This is going to contradict brilliantly what I just said about Richard Hughes, but often drums are an under-used instrument in rock/pop music. I think partly drums and drummers are overlooked because people don’t realise how much you can actually do with the instrument (YouTube Neil Peart’s solo for examples). Where Liam Watts excels is in bringing a little variety to typical Indie Rock songs. He knows where the boundaries are but creates beats within those limits that let his skills and imagination shine through. His fills in particularly are imaginatively composed and add an extra layer of brilliance to The Enemy’s music.
2. Glen Power (The Script)
Your dead basic drum beat is called an ‘8-beat’ because it relies on eight crochets played on the high-hat in each bar, around which beats on the bass drum (that’s the Kick drum to you Americans) and snare drum are added. Pop music in particular is full of the most basic of basic drum beats.
To someone who pays attention to drums in songs, Glen Power is a welcome change. He plays proper rhythms, not plain-old patterns. They’re sharp and technical, but more importantly they flow. Interestingly, all of the drummers on this list are from bands with only three members. When you don’t have that extra guitar/keyboard to fall back on, each member has to make their instrument work a bit harder. Glen Power takes full advantage of the range of techniques in his possession and the sounds available to him. In my mind, his drumming is one of the reasons The Script’s songs sound so good.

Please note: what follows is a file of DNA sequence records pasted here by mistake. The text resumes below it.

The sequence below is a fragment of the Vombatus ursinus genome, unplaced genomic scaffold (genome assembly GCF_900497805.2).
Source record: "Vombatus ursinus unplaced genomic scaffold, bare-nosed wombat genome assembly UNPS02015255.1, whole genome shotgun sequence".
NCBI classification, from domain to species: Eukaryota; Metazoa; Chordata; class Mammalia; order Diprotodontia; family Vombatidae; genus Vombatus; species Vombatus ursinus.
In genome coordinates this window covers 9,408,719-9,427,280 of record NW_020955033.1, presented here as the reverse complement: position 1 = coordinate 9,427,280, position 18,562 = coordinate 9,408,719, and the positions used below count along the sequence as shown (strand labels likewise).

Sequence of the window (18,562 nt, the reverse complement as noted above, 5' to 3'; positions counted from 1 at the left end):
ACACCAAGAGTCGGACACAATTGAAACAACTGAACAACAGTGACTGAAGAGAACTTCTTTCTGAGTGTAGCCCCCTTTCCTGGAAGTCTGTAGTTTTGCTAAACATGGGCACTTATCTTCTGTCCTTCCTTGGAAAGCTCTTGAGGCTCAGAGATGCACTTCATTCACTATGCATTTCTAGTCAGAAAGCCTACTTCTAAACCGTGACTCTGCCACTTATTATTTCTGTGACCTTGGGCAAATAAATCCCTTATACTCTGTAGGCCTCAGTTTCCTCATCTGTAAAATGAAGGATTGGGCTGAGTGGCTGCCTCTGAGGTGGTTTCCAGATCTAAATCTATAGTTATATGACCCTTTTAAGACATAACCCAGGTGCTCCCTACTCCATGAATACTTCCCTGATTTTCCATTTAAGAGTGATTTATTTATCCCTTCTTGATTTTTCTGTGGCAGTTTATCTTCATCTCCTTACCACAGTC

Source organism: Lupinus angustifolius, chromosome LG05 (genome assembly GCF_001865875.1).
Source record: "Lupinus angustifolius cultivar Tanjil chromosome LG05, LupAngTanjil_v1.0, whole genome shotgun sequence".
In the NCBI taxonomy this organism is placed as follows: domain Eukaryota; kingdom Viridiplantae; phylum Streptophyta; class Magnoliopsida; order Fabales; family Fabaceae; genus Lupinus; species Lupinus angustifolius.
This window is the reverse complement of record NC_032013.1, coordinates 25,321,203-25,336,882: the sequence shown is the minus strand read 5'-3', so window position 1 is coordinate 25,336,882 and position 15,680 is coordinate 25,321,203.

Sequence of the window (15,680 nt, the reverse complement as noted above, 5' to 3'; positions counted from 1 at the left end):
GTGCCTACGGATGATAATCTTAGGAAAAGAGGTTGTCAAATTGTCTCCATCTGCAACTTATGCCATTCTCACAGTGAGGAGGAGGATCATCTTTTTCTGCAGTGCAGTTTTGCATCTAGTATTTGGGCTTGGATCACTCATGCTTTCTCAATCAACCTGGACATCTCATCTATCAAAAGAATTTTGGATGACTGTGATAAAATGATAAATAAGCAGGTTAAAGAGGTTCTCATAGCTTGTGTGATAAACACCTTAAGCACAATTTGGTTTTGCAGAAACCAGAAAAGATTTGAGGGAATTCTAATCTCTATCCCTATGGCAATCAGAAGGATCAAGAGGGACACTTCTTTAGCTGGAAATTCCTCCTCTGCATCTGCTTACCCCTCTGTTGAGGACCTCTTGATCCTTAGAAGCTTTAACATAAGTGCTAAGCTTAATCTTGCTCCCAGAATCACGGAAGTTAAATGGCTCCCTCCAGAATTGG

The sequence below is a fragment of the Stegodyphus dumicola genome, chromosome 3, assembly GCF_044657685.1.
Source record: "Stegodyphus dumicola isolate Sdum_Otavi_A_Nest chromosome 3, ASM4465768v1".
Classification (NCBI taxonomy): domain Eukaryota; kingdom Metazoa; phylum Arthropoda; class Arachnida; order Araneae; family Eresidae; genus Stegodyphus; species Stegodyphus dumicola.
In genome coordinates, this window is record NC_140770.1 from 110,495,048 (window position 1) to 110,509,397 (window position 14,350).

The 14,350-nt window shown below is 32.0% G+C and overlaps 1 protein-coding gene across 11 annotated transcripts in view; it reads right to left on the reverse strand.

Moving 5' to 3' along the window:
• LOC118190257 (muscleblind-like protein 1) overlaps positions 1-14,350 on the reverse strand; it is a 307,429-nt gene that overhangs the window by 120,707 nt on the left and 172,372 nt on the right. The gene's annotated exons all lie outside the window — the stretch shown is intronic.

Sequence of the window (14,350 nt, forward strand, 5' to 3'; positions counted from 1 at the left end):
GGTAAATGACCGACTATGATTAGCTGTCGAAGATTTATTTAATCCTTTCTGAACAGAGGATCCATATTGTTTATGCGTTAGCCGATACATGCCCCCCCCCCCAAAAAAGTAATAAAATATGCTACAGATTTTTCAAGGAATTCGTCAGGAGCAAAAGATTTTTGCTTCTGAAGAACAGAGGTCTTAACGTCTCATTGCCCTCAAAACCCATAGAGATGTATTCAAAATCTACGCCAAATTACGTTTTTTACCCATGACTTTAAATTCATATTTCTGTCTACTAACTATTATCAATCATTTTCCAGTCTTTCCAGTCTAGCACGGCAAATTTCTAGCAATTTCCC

1. Dominic Howard (Muse)
The remaining members of Led Zeppelin often say that when there’s thunder, it’s just Bonzo (Jon Bonham) in heaven, tuning his drum kit. There’s another thunderer on the field now, however. Dominic Howard, apart from having owned a range of drum kits that makes me rather jealous, is an incredibly versatile and talented drummer. Like Richard Hughes of Keane, he can play the bare minimum that is required, yet like Liam Watt of The Enemy, widen the boundaries a little and he will create something different and incredible, yet with all the clean technicality of Glen Power.
The most important role of a drummer is, of course, keeping the other instruments in time by creating a focal point around which the other instruments can then work. For all the jokes about drummers and how useless they are, take the drums off pretty much any track and it would fall flat. One of the most important things for a drummer is being able to synch with the bassist. Together they are called the ‘rhythm section’ or, in gig terms, the ‘backline’. When a drummer and a bassist gel naturally and synchronise, that’s when things get really interesting. Which is why if you want to see Dominic Howard at his best, you should watch the Helsinki Jam video. (I saw this jam live in the O2 arena. It was incredible.)
Dominic Howard is a truly talented drummer, able to play in a variety of styles to suit any song. From the fast and furious Assassin, to the Hip Hop style beats in Undisclosed Desires, Dominic Howard combines the skills of all the other drummers in this list and plays with passion and ability. He is the perfect third piece in the Muse trio, a musician able to match the skills of bassist Chris Wolstenholme and provide a solid foundation for guitar god and lyrical genius Matt Bellamy to work his magic.